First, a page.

Randy Yohe Published

W.Va. Political Party Leaders Assess Imbalance Of Power, Future Goals

Capitol Dome & West Virginia State Capitol Bell - WV.jpg

As lawmakers prepare for the upcoming 2023 general session, they do so with a near historic imbalance of political party power.

The leaders of both state political parties went into detail on what brought them to this point, and their expectations for the future.  

West Virginia Republican Party Chair Elgine McArdle said party dominance in both the general election and the state legislature – 88 to 12 in the House, 31 to 3 in the Senate – means the impact of this “supermajority’s” constituents will be clearly heard.

“I would hope that the conservative principles that have echoed through the state of West Virginia would continue to be put into law,” McArdle said. “I guess it’s just in conservative values on fiscal responsibility to carry through.”

Del. Mike Pushkin, D-Kanawha, is the West Virginia Democratic Party Chair. He said Democrats have a lot of work before them to organize from the ground up. He attributed the election losses in part to branding, blaming concerns about inflation and economy on the national Democratic Party. He also said it was no coincidence the historic defeats came directly after redistricting.

The maps were definitely drawn to favor the party in power, the Republicans. In certain districts that made it very difficult for us to win,” Pushkin said. “We found that our candidates, if you look at their numbers versus the modeling that we had, really did quite well and overperformed. But it just wasn’t enough to overcome the gerrymandering that was done by the Republican Party.”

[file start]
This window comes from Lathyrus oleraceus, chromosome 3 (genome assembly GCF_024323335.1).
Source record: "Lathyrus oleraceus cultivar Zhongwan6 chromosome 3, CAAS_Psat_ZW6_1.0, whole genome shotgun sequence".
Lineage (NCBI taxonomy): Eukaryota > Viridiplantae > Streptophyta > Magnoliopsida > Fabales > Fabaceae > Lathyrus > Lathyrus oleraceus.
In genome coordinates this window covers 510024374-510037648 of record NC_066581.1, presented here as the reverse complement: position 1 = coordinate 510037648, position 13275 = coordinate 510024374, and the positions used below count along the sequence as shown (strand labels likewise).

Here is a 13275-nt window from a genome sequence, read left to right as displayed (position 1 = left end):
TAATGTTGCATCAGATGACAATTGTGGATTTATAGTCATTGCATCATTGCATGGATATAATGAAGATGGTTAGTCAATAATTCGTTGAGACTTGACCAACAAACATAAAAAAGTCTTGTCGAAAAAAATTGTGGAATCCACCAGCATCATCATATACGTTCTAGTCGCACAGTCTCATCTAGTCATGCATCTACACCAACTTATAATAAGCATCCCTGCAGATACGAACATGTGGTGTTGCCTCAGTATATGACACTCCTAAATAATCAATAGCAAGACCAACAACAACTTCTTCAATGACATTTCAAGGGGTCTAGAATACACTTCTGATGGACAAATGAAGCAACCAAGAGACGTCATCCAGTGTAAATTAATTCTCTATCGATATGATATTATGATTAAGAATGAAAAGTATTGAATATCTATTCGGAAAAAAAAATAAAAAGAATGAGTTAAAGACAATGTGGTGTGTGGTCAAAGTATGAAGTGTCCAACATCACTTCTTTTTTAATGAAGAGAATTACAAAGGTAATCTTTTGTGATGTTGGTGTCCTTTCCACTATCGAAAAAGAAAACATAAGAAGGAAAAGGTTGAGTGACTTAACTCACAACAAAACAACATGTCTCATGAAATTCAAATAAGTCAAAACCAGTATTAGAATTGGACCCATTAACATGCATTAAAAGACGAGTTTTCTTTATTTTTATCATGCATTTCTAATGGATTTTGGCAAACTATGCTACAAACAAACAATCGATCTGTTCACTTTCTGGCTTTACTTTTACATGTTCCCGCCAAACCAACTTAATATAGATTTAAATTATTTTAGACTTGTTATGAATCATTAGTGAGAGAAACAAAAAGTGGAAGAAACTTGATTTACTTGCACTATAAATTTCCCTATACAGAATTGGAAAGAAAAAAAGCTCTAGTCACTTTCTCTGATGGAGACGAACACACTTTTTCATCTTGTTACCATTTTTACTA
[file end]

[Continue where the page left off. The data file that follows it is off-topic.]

McArdle said the fact that so many candidates won, but every amendment Republicans supported lost was not a matter of voter disconnect. She blamed the defeats on a lack of voter education and research.

“Individuals have to do their own research and look at why a particular amendment is being pushed. And not so much listen to media or rhetoric that is being promoted by an individual or individual groups,” McArdle said.

“There were a lot of people who didn’t test the vote at all, one way or the other, for or against the amendments, because they just simply didn’t know what they were about.”

Pushkin said suggesting a lack of voter education and research in the amendment losses was an insult to voters.

“They voted no, because they saw it as a power grab from the state legislature, power grabbing by the Republican Party,” Pushkin said. “I think people still believe in checks and balances, people still believe in separation of power, something our country was founded on.”

McArdle charged her party’s elected representatives with committing to their campaign rhetoric as responsibility.

“They should all remember the promises that they made during the election and keep those promises to the constituents that put them there,” McArdel said.

Pushkin said the democratic hope is to work with representatives in a bipartisan manner on populist policy, not politics.

“The state has a whole lot of serious problems, whether it’s 7,000 children in foster care, our high rate of infant mortality, a whole host of poor public health outcomes, improvement of our public schools, access to health care,” Pushkin said. “I would hope that’s where we placed the focus and not on whatever kind of hot button political issue that they’re going to use to gin up the base.”

The 2023 general legislative session begins January 11th, and runs for 60 days.